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Prominent Never Trumpers Set to Meet With Biden Campaign
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Prominent Never Trumpers Set to Meet With Biden Campaign

Several members of the group will argue on Monday the president needs to step aside.

President Joe Biden at the CNN Presidential Debate in Atlanta, Georgia, on June 27, 2024. (Photo by Justin Sullivan/Getty Images)

A group of prominent conservative and ex-Republican opponents of Donald Trump is set to meet with senior Biden campaign officials in Washington on Monday, just days after a televised presidential debate raised serious questions among many of the president’s supporters about whether Joe Biden should continue his campaign for reelection.

Five people familiar with the meeting confirmed to Dispatch Politics that the gathering was planned before Biden’s disastrous performance on Thursday night. However, multiple members of the group will tell the campaign that the president should drop out of his race against Trump, reflecting a growing lack of confidence that the 81-year-old Democrat is able to defeat the presumptive Republican nominee. The Biden campaign did not respond to a request for comment about the meeting.

Among those on the list to attend the gathering in Washington are former Republican National Committee chairman Michael Steele, lawyer George Conway, veteran Republican operative Mike Murphy, commentators Bill Kristol and Charlie Sykes, and strategist Sarah Longwell. In recent days, several of these Never Trumpers have publicly called on Biden to either drop out of the race or consider doing so.

“I keep returning to a conclusion I reached a while back, but felt was not realistic enough as a scenario to be worth expressing,” Conway tweeted Sunday evening. “For the good of the country and their own good, both of the major-party presidential candidates should retire.”

These pundits and operatives have taken some professional risks to boost the Democratic president; that they are now urging him to step aside is no small development. Although many disaffected Republicans feel the Democratic nominee hasn’t done enough to earn their vote, Biden has attracted a number of ex-GOP supporters who believe Trump’s potential return to the White House poses a unique threat. Last Wednesday—a day before the presidential debate—Biden picked up a couple of key, if predictable, endorsements from Republicans who have found themselves at odds with the leader of their own party.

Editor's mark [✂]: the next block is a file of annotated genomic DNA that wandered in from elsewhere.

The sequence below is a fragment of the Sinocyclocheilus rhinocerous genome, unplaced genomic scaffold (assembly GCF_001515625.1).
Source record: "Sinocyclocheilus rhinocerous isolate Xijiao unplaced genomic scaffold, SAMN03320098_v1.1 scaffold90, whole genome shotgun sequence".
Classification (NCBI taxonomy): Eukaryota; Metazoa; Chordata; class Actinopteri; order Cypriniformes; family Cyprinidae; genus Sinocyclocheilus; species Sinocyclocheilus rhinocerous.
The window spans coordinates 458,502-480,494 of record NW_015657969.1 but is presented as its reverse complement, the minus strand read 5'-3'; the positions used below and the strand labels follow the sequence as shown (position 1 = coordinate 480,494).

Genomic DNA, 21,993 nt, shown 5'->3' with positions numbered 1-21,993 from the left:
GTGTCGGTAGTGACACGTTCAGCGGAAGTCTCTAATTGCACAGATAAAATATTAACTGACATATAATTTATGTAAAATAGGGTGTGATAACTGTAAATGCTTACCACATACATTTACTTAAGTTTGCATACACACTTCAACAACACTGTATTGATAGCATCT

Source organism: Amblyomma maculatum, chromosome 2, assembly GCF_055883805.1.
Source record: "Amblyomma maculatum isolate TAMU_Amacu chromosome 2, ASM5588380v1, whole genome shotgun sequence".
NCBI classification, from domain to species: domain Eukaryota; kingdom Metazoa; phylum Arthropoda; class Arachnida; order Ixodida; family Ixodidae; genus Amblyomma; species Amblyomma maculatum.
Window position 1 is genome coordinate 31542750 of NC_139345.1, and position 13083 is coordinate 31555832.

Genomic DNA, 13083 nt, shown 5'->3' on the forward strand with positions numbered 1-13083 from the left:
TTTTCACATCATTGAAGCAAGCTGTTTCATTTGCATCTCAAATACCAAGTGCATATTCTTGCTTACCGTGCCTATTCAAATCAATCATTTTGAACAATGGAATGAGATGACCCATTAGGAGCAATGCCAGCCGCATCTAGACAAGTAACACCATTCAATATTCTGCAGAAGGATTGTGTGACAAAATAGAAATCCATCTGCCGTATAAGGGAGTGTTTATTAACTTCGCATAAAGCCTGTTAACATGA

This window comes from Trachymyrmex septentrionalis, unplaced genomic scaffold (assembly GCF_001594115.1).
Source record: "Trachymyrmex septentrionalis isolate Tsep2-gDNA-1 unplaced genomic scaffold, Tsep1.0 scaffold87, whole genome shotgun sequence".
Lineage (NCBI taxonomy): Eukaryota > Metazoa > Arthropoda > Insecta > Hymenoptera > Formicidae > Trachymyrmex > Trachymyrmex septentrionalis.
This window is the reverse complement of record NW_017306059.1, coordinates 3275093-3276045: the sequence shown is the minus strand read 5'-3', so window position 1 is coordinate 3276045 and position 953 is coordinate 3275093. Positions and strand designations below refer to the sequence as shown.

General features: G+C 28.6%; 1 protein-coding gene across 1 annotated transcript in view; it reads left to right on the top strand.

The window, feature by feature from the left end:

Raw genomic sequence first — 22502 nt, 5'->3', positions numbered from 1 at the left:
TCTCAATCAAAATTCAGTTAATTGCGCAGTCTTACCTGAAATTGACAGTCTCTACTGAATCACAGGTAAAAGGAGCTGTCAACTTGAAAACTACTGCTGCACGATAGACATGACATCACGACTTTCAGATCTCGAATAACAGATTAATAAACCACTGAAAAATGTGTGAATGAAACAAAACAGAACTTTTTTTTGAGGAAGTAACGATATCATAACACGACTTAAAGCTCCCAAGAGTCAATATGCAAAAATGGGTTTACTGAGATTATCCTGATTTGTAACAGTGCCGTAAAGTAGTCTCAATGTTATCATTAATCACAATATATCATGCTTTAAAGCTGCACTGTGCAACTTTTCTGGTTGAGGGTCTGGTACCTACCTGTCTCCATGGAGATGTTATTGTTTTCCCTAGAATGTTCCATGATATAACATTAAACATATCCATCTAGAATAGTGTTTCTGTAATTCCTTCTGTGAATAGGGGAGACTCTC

During a news conference in the lobby of the Georgia state capitol, former Rep. Adam Kinzinger of Illinois and former Georgia Lt. Gov. Geoff Duncan announced their support for Biden. Yes, they conceded they had policy disagreements with the president. But they said their overriding concerns above Trump are pushing them to support a Democrat for president for the first time.

“We want somebody who’s going to defend democracy,” Kinzinger told reporters in Atlanta.

“This was an easy decision for me,” Duncan added.

Since the debate, Kinzinger has not shied away from saying that Biden performed poorly but reiterated that he would still vote for the president over Trump. Still, the former congressman has expressed a desire for Democrats to weigh their options going forward. “At a time when literal democracy is at risk,” he wrote on Friday, “the Democrats need to have a family meeting about the best way to defend this country, and what part Biden plays in that vital effort.”

Kristol, for his part, said Sunday he would still vote for Biden if he’s who the Democrats put forward against Trump. “But he shouldn’t be the nominee,” Kristol said of the president on ABC News’ This Week. “We owe [Biden] a lot for what he did in 2020 in defeating Donald Trump, and we owe him a lot for being a good president for three and a half years. We don’t owe him another four years in the White House. And he should step aside.”

Michael Warren is a senior editor at The Dispatch and is based in Washington, D.C. Prior to joining the company in 2023, he was an on-air reporter at CNN and a senior writer at the Weekly Standard. When Mike is not reporting, writing, editing, and podcasting, he is probably spending time with his wife and three sons.

David M. Drucker is a senior writer at The Dispatch and is based in Washington, D.C. Prior to joining the company in 2023, he was a senior correspondent for the Washington Examiner. When Drucker is not covering American politics for The Dispatch, he enjoys hanging out with his two boys and listening to his wife's excellent taste in music.

Steve Hayes is CEO and editor of The Dispatch, based in Annapolis, Maryland. Prior to co-founding the company in 2019, he worked at The Weekly Standard for 18 years, covering Washington, politics, and national security. Steve is the author of two New York Times bestsellers. He also worked as a contributor at CNN and Fox News, and currently serves as a political analyst at NBC News. When Steve is not focused on The Dispatch, he’s probably traveling with his family, grilling, or riding his mountain bike.